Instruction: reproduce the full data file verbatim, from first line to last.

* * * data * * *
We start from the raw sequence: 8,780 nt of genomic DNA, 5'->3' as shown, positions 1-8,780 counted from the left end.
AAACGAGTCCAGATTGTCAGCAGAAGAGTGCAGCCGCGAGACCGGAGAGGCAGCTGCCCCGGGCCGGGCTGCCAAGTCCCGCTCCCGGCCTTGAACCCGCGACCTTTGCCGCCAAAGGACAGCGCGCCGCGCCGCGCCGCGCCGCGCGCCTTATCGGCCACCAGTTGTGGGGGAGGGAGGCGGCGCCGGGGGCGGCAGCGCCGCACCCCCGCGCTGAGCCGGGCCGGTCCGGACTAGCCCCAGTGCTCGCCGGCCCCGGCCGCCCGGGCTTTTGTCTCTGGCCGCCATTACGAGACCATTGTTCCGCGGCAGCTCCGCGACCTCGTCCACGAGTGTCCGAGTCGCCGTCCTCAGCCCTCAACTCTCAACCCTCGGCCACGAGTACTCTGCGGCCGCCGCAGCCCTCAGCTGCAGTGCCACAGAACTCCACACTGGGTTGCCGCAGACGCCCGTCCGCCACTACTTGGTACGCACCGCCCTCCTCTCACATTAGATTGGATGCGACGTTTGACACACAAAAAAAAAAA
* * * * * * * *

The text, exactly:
We start from the raw sequence: 8,780 nt of genomic DNA, 5'->3' as shown, positions 1-8,780 counted from the left end.
AAACGAGTCCAGATTGTCAGCAGAAGAGTGCAGCCGCGAGACCGGAGAGGCAGCTGCCCCGGGCCGGGCTGCCAAGTCCCGCTCCCGGCCTTGAACCCGCGACCTTTGCCGCCAAAGGACAGCGCGCCGCGCCGCGCCGCGCCGCGCGCCTTATCGGCCACCAGTTGTGGGGGAGGGAGGCGGCGCCGGGGGCGGCAGCGCCGCACCCCCGCGCTGAGCCGGGCCGGTCCGGACTAGCCCCAGTGCTCGCCGGCCCCGGCCGCCCGGGCTTTTGTCTCTGGCCGCCATTACGAGACCATTGTTCCGCGGCAGCTCCGCGACCTCGTCCACGAGTGTCCGAGTCGCCGTCCTCAGCCCTCAACTCTCAACCCTCGGCCACGAGTACTCTGCGGCCGCCGCAGCCCTCAGCTGCAGTGCCACAGAACTCCACACTGGGTTGCCGCAGACGCCCGTCCGCCACTACTTGGTACGCACCGCCCTCCTCTCACATTAGATTGGATGCGACGTTTGACACACAAAAAAAAAAA